The Online Encyclopedia and Dictionary






Laguna Fire

The Laguna Fire, previously known as the Kitchen Creek Fire and the Boulder Oaks Fire, was, at its time, the largest fire in the history of California. It was started by downed power lines during Santa Ana winds in the Kitchen Creek area of the Laguna Mountains in eastern San Diego County on the morning of September 26, 1970. In only 24 hours it burned westward about 30 miles (50 km) to the outskirts of El Cajon and Spring Valley. The fire devastated the communities of Harbison Canyon and Crest. In the end the fire burned 175,425 acres (710 km²) and 382 homes killing eight people.

The Laguna Fire was surpassed as the largest fire in California history by the 280,278 acre (1,134 km²) Cedar Fire in October 2003.


At at time when high Santa Ana winds grounded other firefighting aircraft, a representative of Canadair brought a CL-215 to southern California to demonstrate its capabilities. He was turned away by firefighting officials. Nevertheless, while other firefighting aircraft were unable to fly safely he operated his "Super Scooper" out of El Capitan Reservoir and dropped water on the Laguna Fire wherever he saw fit. The firefighting officials were unimpressed and such aircraft are not used in southern California to fight fires to this day (with the exception of two CL-415s leased by Los Angeles County during the fire season).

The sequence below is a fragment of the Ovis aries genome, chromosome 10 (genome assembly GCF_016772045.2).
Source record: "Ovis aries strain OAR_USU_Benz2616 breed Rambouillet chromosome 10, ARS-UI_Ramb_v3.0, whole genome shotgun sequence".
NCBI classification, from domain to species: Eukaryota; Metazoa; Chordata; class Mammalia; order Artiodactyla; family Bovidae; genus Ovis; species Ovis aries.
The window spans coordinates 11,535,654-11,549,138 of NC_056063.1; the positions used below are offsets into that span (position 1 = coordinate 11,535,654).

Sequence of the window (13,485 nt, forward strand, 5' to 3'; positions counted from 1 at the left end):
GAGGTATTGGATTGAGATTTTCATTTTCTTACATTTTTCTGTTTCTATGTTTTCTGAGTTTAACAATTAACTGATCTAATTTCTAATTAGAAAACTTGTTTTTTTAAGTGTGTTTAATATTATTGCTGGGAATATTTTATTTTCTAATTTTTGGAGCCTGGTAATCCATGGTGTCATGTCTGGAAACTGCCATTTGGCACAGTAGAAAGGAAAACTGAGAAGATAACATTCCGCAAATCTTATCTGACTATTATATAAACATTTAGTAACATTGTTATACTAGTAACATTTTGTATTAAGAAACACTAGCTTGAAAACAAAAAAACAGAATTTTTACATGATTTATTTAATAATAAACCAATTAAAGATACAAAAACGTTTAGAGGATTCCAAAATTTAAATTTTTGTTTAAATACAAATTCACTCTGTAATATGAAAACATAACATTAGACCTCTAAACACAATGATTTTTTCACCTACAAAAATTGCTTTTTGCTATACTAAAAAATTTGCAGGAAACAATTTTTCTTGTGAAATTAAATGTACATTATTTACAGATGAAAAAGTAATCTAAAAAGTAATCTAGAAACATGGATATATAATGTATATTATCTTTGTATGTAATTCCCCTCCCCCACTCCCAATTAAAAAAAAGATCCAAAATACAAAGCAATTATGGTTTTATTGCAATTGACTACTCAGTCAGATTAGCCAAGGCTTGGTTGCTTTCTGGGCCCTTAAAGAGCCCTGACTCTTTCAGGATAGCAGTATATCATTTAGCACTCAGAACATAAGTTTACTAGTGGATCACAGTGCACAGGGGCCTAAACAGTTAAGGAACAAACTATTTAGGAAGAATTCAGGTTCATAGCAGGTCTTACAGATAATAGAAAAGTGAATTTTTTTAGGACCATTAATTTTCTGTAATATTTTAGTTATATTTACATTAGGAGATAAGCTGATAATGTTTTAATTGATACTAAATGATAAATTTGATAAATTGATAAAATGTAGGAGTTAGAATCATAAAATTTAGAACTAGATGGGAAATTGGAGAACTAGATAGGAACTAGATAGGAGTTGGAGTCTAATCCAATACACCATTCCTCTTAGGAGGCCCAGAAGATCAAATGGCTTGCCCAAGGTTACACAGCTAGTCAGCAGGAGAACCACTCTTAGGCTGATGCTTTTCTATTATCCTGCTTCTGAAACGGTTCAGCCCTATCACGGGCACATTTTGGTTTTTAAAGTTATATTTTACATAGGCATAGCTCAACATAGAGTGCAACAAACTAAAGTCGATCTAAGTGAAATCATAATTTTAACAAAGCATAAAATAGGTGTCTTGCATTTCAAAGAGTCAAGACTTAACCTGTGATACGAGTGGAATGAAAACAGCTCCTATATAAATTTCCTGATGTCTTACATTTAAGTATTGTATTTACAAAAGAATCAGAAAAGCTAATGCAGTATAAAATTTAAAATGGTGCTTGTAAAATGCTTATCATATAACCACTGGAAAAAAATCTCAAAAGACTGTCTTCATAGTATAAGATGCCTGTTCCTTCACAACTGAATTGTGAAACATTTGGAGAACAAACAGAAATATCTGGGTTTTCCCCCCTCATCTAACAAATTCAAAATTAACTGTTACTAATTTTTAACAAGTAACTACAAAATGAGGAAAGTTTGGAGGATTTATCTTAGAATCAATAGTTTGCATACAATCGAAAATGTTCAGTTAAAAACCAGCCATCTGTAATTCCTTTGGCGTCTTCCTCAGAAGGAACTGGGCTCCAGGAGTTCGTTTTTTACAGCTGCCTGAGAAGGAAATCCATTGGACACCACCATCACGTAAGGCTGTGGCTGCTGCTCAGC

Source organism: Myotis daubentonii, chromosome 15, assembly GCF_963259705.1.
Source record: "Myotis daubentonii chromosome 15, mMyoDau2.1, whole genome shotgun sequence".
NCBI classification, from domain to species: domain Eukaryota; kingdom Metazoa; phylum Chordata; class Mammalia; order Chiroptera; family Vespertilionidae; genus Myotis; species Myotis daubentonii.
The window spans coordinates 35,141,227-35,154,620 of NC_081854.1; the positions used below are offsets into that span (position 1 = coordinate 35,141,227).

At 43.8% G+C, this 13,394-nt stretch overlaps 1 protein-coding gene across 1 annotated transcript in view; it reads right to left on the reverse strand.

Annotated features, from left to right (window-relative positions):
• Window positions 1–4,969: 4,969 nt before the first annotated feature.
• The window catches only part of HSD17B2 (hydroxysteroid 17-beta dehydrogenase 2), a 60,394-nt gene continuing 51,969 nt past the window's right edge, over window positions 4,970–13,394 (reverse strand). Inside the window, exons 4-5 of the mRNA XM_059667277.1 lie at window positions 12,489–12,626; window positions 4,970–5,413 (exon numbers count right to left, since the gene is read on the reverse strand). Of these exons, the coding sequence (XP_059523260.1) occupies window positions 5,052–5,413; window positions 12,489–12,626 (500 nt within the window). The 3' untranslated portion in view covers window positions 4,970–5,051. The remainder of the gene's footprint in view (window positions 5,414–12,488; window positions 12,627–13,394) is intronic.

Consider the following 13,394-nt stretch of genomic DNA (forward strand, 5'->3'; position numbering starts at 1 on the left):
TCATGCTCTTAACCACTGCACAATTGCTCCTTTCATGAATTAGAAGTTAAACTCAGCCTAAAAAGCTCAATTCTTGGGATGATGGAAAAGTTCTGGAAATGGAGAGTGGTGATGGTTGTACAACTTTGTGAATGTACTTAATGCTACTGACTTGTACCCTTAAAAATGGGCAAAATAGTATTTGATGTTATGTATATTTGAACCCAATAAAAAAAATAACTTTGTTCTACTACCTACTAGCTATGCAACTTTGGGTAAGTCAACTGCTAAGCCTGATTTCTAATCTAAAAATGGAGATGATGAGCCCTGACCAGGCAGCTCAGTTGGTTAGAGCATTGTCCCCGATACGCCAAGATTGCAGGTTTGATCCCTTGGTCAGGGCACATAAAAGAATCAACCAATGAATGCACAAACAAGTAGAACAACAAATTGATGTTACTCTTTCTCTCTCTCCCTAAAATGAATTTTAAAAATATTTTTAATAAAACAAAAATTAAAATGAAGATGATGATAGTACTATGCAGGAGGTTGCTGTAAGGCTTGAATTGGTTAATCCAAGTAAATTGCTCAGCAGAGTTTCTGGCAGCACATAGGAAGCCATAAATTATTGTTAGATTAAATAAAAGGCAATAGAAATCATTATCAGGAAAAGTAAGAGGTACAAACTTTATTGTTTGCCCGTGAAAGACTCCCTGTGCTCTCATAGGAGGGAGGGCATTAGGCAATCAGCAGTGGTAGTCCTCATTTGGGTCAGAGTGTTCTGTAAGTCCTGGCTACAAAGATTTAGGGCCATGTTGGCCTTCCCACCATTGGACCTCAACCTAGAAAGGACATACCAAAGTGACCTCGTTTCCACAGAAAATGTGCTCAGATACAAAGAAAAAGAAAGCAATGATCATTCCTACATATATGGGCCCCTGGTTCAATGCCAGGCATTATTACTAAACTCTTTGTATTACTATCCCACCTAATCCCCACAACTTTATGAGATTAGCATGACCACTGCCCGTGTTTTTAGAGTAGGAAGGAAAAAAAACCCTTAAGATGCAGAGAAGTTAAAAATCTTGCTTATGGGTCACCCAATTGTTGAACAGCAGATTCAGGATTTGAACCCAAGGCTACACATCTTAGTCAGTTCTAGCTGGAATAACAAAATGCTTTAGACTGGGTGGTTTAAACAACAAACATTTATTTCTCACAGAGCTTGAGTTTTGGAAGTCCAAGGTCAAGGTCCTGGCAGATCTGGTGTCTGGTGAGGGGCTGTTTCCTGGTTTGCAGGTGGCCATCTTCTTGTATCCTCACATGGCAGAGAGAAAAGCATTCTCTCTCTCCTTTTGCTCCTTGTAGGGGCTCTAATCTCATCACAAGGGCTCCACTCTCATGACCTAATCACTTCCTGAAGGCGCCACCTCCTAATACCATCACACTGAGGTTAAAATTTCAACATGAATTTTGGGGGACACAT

Last updated: 05-21-2005 14:55:46